Loretta Butler-Turner, leader of Opposition in the House of Assembly. Photo: Shawn Hanna/Tribune Staff
By KHRISNA VIRGIL
Deputy Chief Reporter
LONG Island MP Loretta Butler-Turner insisted yesterday that she was not “frightened” by a recently submitted petition rejecting her 2017 general election candidacy for her constituency while maintaining that she remains committed to the area.
She further expressed doubt that the petition reflected even half of the voter base in Long Island.
Mrs Butler-Turner, who was already ratified to run for the constituency, told The Tribune she was not afraid of competition when it came to contesting the seat, but would not yet reveal whether she intended to run as an independent candidate.
This, she said, would depend on what conclusion the Free National Movement comes to at the end of the disciplinary proceedings now underway against her and the six other FNM MPs who wrote to Governor General Dame Marguerite Pindling expressing no confidence in FNM Leader Dr Hubert Minnis.
This led to his removal as leader of the Official Opposition. Mrs Butler-Turner was officially sworn in as his replacement on Sunday, but this has placed her candidacy with the party hanging in the balance.
“I am committed to Long Island,” Mrs Butler-Turner said. “Long Island has to determine whether I have been good for them or not. The proof is always in the election.
“Quite frankly elections are about getting the majority of the votes. You want to know if I am going to run in Long Island? I am not afraid of competition.”
Asked if she was going to run as an independent, she responded: “I am an FNM. Have they expelled me yet? I will deal with whatever is dealt to me. I am committed to Long Island.
“If the FNM decided to withdraw or rescind (the) ratification of me then I will have to know what I will do. If that is what the party wants to do I am not about to get into a rowing match with them. It is up to the people of Long Island to decide what they want to do.
“A petition… that doesn’t frighten me. I’ll guarantee you that it doesn’t have 40 per cent of the voter base.”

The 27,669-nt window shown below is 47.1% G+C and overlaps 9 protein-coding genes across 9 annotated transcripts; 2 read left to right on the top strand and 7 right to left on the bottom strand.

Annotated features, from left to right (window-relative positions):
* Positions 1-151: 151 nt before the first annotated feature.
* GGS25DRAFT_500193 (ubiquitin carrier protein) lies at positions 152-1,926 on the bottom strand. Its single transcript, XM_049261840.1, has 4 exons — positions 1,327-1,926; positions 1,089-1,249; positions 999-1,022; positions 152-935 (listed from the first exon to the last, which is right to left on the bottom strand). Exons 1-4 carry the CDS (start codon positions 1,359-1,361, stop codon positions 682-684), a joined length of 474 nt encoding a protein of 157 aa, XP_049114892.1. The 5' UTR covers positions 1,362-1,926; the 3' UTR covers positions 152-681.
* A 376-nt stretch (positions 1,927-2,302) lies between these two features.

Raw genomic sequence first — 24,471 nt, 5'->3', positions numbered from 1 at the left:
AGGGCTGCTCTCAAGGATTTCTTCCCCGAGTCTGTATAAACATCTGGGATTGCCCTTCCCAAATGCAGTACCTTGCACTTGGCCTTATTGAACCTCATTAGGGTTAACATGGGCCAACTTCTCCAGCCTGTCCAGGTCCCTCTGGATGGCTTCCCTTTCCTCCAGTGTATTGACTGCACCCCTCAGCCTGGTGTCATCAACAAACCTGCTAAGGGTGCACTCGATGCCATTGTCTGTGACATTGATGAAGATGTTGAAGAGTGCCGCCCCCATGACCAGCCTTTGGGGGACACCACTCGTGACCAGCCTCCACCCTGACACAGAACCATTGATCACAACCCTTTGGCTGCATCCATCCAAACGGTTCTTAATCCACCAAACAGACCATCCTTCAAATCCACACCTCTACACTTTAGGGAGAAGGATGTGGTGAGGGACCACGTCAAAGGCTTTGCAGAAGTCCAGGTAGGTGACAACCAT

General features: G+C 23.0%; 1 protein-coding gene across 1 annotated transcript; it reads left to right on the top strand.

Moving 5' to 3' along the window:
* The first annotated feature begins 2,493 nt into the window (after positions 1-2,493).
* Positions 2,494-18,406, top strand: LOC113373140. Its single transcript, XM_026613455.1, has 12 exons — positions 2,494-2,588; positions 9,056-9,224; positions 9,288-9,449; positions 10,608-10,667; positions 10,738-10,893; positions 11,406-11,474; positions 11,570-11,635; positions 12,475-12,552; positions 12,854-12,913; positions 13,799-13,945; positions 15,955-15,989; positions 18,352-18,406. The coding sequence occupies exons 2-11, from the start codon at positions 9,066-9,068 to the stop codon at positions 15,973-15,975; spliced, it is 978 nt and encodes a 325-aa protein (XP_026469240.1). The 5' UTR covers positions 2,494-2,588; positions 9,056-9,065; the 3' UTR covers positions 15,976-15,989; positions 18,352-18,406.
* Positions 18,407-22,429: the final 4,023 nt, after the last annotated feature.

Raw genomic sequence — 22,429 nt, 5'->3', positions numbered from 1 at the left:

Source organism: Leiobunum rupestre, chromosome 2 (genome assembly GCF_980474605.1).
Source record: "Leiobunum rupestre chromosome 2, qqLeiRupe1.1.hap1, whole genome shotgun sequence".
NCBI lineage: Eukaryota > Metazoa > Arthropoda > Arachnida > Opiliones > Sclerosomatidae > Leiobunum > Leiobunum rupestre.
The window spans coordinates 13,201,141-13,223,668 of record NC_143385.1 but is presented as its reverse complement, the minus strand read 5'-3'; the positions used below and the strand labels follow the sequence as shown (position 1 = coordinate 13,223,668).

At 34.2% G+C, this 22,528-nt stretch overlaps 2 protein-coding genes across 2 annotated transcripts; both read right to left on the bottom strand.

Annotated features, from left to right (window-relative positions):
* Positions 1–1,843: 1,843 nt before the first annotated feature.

On Monday, Dr Minnis confirmed that the party started its search for a new candidate in Long Island.
FNM Chairman Sidney Collie added that the party received a petition from voters in Long Island who say they do not want Mrs Butler-Turner to represent them in 2017.
However, when he was contacted yesterday, he would not say how many signatories were on the petition. He has told The Tribune that the petition, along with the opinions of constituents, would play into whatever decision the Executive Committee makes.
On Monday, former FNM Cabinet minister Tennyson Wells weighed in on the situation predicting that Mrs Butler-Turner’s efforts were “going nowhere.”
At the time he said: “She wouldn’t even get her deposit back. Mark my words. Whoever controls the torch symbol, the name and the council will be the winner in this. At the end of the day, all of this will lead them nowhere.”
Meanwhile, Dillis Smith, former FNM Long Island Constituency Association chairperson, said the petition submitted to the party on Sunday night was formal notice that “Long Island don’t want lazy Loretta.”
According to Ms Smith, contention between certain constituents and the MP has been building since 2012. However, she said the “stunt” the MP pulled last week was all they could take.
Mrs Butler-Turner, Central Grand Bahama MP Neko Grant, St Anne’s MP Hubert Chipman, Montagu MP Richard Lightbourn, North Eleuthera MP Theo Neilly, Central and South Abaco MP Edison Key and Ft Charlotte MP Dr Andre Rollins each signed a letter of no confidence last Wednesday in Dr Minnis.